A Green Tour of Rideau Hall for Museum Botanists

On the morning of August 16, 2016, a group of 14 scientists and volunteers from the Canadian Museum of Nature’s botany team were given a special guided tour of Rideau Hall and its greenhouses.

Located in Ottawa, Rideau Hall is the principal residence of the Governor General, His Excellency the Right Honourable David Johnston, and his wife, Her Excellency Sharon Johnston.

The tour was organized by Roger Bull, the coordinator of the museum’s Laboratory of Molecular Biodiversity (DNA laboratory) and a member of the museum’s botany team that studies plant diversity in the Canadian Arctic. As a high-school student, Roger spent a summer working in the Rideau Hall greenhouses.

View of the building from outside temporary fencing.

Rideau Hall is currently undergoing exterior renovations in preparation for Canada’s sesquicentennial celebrations in 2017. Image: Joe Holmes © Canadian Museum of Nature

Inside the Residence
For the first part of the tour, the group was shown the residence ballrooms and sitting rooms. There were many beautiful paintings, including portraits of Queen Victoria, Queen Elizabeth II and previous Governors General. There were also some interesting landscape paintings and aboriginal art.

A dozen people stand inside a grand room.

The group inside the Tent Room, so-named because it mimics an outdoor tent. A copy of a portrait of Queen Victoria (originally by artist George Hayter) is on the back wall. There are also portraits of former Governors General, including Lord Stanley—of Stanley Cup fame (not shown). Image: Joe Holmes © Canadian Museum of Nature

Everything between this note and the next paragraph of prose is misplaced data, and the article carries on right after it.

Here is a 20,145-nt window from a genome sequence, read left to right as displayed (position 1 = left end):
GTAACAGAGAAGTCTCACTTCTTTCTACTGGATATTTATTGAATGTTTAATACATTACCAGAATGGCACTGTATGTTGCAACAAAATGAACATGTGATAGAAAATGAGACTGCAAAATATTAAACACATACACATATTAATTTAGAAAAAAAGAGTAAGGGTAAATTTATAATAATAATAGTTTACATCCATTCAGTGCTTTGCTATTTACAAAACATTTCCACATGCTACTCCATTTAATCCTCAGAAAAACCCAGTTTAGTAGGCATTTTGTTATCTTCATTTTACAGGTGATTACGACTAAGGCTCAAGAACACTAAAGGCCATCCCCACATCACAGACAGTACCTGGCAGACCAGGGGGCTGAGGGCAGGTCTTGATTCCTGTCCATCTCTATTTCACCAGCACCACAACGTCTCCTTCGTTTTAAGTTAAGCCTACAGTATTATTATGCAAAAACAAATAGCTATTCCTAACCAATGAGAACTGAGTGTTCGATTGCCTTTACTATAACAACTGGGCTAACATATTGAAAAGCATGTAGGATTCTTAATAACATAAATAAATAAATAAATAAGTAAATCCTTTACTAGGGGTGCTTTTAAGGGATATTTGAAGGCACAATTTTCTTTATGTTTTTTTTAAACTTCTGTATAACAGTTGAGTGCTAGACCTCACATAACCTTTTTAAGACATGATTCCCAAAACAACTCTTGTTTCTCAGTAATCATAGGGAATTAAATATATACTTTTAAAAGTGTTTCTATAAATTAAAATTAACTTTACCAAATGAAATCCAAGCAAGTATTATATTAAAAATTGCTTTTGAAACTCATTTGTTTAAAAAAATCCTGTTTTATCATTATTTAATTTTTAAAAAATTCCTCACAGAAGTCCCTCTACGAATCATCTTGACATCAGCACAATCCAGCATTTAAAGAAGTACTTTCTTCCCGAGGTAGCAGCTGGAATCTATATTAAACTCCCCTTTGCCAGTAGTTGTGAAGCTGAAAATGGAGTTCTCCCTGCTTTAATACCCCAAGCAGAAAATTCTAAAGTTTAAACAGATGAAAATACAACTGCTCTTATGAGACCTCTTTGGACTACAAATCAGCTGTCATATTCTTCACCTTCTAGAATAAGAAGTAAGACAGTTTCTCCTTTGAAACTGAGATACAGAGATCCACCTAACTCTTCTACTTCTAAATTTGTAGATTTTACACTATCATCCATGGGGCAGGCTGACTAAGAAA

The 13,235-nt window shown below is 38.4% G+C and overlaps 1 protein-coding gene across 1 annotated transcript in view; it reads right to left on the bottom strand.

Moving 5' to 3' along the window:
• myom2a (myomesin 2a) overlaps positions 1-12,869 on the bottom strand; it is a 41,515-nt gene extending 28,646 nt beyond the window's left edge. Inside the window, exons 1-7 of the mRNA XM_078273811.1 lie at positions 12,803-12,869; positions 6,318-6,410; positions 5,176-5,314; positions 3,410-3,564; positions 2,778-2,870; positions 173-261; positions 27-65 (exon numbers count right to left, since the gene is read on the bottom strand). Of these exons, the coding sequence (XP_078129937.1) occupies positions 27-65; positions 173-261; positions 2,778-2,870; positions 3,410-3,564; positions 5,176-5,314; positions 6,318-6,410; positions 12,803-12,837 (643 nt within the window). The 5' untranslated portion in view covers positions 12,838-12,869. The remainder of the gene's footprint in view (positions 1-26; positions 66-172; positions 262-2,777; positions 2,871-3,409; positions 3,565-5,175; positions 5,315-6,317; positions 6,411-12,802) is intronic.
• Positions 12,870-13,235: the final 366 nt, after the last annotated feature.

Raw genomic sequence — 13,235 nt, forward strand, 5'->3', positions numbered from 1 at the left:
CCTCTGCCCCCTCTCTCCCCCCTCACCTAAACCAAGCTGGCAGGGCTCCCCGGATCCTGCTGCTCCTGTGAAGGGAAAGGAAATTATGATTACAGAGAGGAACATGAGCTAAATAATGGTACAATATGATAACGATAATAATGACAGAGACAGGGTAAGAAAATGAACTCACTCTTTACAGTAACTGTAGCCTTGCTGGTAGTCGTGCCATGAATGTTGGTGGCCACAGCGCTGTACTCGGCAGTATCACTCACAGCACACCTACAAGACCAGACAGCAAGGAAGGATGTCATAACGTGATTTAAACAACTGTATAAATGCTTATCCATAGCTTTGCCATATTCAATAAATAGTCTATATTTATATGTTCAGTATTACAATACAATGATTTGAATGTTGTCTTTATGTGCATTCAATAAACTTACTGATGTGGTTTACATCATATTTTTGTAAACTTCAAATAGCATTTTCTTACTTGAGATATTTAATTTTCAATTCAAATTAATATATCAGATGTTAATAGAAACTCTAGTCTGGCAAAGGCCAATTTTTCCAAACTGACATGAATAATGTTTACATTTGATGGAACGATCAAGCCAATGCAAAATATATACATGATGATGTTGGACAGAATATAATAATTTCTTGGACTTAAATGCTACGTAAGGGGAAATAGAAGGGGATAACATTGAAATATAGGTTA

Chairs circle the walls in a very large room.

The main ballroom with a recent portrait of Queen Elizabeth II. Government cabinet members are sworn in here. The ceiling has a 1951, Irish-made Waterford crystal chandelier with 12 000 crystals. Image: Joe Holmes © Canadian Museum of Nature

A man stands beside a painting on a wall.

Joe Holmes with a portrait of former Governor General Adrienne Clarkson (by Newfoundland artist Mary Pratt). Image: Joe Holmes © Canadian Museum of Nature

Inside the Greenhouses
The second part of the tour was inside the Governor General’s greenhouses. They were filled with plants from all over Canada and elsewhere, in a controlled environment. The greenhouses are administered by the National Capital Commission. A staff member was present to discuss the operation and answer questions.

People walk between botanical displays.

Inside the Governor General’s greenhouse with many kinds of plants from Canada and other parts of the world. Some have been meticulously trimmed into interesting shapes. Image: Joe Holmes © Canadian Museum of Nature

An area of the display garden.

Some Boston ferns amongst other lush plants and manicured shrubs. Image: Joe Holmes © Canadian Museum of Nature

A view of a large botanical-display room.

Palm trees are farther inside the greenhouse. There is also a large bowl with some aquatic plants (not shown). Image: Joe Holmes © Canadian Museum of Nature

The Outside Grounds
Outside, group members walked around the arboretum where many dignitaries have planted trees on their visits to Ottawa over the years. When they were planted, the saplings were—no doubt—just sticks, but over the years, they have grown to be quite large.

A tree outside with a plaque planted in the ground near its base.

This special tree, a red oak (Quercus rubra) was planted by U.S. President John F. Kennedy more than 55 years ago, on May 16, 1961. There is also a tree planted by his wife Jacqueline Kennedy (not shown). Images: Joe Holmes © Canadian Museum of Nature

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